Unlike many rivers, the Brisbane River starts at a precise point. This 344 km long watercourse begins at the junction of the “Eastern Branch” and “Western Branch” at Mount Stanley. Today I wanted to stand on that exect spot where three rivers meet.
The last time we visited Mount Stanley, the grass was brown and dry, farmers were hand-feeding their stock, and stony causeways stretched where rivers once flowed. Recent rain has transformed the dusty hills into roling emerald pastures. Farmers are smiling…
It was a reasonably steep 5km ride to the top of the hill. Centuries old Grass Trees (Xanthorrhoea glauca) peered down at us as we slowly made our way up the hill. Whenever I see these slow-growing trees I wonder what things may have transpired under their watch.
At the top, we stopped for a brief rest in the shade of the plantation pines. Our plan was to follow some old trails south to an escarpment so we could get some good views of the river from a high vantage point. Unfortunately the tracks were overgrown, so we missed out on our views from the lookout.
The last time we rode along steep Wombi Creek Road, it took us about an hour to climb it. Today we were zooming down hill in the opposite direction. Despite the loose gravel and rough surface it only took us a few minutes to plummet to the bottom.
“Gee that was shorter than I remember” I commented to Darb.
“Yeah I remember it was a lot longer last time”, he replied.
At the bottom of the hill we entered the Eastern Branch valley. Rather than roll back down the valley we decided to explore upstream for a while.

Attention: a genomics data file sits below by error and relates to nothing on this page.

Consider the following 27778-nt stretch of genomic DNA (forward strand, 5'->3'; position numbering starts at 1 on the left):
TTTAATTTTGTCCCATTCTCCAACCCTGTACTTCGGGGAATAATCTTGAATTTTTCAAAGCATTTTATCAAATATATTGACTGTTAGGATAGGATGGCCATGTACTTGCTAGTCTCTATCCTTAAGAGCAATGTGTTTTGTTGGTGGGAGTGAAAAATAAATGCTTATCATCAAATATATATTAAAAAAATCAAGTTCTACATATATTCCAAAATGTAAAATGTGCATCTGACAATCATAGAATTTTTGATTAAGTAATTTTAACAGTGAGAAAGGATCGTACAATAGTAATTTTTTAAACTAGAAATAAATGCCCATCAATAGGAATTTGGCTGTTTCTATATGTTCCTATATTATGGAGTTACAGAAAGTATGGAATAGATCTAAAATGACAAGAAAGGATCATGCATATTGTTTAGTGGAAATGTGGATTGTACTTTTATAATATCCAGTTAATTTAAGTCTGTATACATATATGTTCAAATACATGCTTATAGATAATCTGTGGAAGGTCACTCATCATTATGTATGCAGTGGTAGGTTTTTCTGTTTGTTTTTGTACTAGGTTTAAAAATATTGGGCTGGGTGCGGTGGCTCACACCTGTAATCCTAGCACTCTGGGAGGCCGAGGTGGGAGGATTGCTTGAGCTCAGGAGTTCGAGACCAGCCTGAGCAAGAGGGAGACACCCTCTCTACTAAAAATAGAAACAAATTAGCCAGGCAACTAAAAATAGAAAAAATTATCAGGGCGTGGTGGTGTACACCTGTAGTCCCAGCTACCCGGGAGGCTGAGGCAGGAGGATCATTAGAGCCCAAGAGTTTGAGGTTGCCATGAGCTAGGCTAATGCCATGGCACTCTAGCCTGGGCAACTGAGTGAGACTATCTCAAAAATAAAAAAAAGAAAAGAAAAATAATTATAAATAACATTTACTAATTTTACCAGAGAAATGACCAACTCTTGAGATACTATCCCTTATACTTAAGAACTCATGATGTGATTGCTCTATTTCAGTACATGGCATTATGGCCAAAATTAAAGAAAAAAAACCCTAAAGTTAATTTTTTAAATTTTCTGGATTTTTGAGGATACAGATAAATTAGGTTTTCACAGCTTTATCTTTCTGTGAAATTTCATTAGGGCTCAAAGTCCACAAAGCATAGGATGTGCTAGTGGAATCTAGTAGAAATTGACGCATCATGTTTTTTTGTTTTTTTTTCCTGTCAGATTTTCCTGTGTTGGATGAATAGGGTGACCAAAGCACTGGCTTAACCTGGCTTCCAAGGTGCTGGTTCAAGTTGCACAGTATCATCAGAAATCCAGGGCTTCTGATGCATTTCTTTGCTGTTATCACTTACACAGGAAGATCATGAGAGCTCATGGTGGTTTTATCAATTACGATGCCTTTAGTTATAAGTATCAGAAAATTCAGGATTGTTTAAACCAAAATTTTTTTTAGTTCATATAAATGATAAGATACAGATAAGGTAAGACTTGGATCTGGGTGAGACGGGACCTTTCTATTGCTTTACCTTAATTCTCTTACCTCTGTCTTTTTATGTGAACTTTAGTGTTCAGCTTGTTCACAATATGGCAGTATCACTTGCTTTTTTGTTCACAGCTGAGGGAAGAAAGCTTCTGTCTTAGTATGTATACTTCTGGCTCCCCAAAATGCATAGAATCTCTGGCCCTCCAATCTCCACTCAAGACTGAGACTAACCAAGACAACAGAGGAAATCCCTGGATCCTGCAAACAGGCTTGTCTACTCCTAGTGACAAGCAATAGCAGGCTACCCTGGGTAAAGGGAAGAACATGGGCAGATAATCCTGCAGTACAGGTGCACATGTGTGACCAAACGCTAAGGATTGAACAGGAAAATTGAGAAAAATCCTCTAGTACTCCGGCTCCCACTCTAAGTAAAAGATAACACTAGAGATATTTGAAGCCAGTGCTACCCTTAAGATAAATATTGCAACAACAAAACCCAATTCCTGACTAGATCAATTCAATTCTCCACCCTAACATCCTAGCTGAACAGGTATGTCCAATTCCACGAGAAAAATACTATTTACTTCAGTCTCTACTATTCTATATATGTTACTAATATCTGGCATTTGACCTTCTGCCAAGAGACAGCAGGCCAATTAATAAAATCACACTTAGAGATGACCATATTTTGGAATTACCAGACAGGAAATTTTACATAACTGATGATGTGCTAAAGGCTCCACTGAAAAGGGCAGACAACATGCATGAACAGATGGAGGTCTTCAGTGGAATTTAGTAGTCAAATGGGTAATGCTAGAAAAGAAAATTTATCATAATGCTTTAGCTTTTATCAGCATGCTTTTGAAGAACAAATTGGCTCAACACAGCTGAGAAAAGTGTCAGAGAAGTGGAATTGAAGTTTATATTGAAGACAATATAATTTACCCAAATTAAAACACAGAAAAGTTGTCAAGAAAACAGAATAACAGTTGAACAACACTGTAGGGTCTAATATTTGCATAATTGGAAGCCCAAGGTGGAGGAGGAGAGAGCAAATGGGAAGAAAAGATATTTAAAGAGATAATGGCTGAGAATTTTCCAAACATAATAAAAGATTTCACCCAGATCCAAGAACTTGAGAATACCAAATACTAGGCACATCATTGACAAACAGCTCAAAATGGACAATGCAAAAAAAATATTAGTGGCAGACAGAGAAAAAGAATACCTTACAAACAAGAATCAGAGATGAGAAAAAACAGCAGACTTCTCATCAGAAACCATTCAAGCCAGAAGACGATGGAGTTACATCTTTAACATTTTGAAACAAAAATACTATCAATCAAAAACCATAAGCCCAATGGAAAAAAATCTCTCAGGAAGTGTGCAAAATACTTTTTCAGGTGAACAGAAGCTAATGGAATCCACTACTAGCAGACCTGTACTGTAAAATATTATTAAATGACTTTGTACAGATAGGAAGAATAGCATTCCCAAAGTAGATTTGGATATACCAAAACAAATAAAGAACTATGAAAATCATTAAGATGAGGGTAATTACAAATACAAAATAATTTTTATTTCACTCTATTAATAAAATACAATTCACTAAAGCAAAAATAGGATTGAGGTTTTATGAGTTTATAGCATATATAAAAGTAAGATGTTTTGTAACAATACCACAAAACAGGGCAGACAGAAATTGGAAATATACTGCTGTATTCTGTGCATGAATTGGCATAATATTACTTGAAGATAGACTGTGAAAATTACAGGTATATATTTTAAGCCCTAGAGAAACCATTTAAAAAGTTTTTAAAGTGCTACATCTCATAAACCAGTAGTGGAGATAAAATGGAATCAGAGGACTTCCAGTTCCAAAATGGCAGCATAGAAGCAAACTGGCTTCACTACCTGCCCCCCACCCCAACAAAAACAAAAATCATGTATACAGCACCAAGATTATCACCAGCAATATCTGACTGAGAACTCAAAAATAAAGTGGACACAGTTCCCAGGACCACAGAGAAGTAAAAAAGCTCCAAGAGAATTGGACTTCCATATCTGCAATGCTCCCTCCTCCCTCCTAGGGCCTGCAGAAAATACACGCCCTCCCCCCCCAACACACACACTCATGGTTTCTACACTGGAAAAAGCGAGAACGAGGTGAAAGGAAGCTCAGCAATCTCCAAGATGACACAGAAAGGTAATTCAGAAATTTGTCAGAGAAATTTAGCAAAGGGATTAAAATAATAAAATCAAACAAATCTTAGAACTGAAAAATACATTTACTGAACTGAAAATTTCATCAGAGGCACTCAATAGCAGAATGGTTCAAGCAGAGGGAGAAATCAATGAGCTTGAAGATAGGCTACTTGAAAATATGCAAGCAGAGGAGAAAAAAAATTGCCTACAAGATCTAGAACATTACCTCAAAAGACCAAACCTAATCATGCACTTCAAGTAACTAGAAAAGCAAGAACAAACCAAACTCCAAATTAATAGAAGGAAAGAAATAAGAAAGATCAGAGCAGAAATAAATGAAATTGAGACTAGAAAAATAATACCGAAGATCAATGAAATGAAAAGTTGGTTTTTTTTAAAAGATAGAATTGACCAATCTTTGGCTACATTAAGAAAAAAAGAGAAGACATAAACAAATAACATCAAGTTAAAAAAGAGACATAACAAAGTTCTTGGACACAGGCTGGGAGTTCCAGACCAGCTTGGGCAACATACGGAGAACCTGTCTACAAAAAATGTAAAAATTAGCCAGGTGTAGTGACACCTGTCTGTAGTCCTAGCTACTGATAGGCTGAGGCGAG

I had ulterior motives. A few months ago, when we were lost in the Lantana, one of our routes out of the forest headed in this direction. I wanted to see where we would have ended up if we had managed to bash our way through.
There was no road – just bovine single-tracks in the grass as we followed Wombi Creek up the hill under some old Bunya Pines. There was a faint track. If we had escaped this way out of the Lantana it would have been almost impossible to follow at night. I think we were fortunate we didn’t have to try.
And so we pointed the bikes down the valley and followed the Eastern Branch over eighteen river crossings.
Many of the crossings were dry.
Some had small lagoons of water.
Sadly, the river wasn’t flowing, yet. It would look stunning after heavy rain.
At the fourth crossing we met “Barrow Annie”.
This huge granite boulder sits in the middle of a magnificent section of the river, strewn with other large rocks and cliffs.
Jaime tried to climb it with his bike, for the obligatory “bike over the head” shot…
In the end he decided to play it safe and leave his bike at the bottom.
Under the shadow of pine-clad hillsides, this would be an ideal picnic spot when the river was flowing.
After “Crossing No. 4″ we had almost made it to the end of Eastern Branch, with only 3 more crossings to go. There was one more item of business I wanted to address…
At “Crossing No. 1″ we left the road, and followed Eastern Branch a short way to the spot where it meets Western Branch, where the Brisbane River begins.
Like an excited child I pointed to a spot on the ground in front of me and said “That’s where the Brisbane River starts”.
On my left was the Eastern Branch. Behind me was the Western Branch. On my right was the Brisbane River.
The river was dry. A few hundred metres downstream we could see a small lagoon.
Over three hundred kilometres downstream large ships, ferries, and pleasure craft plied her waters.
But here we stood on a dry river bed covered in thistles.
We rode a total of 47 km with just under 1,000m of climbing.
It took us almost 4 hours including breaks, and I burned about 2,000 kcal.
This is an easy ride, provided you bring plenty of water, and don’t mind one steep climb.
I’ll rate it 6 out of 10 on the tough-o-meter.
Thanks to Eric, Darb, Becca, Tom and Jaime for another memorable adventure on the bikes!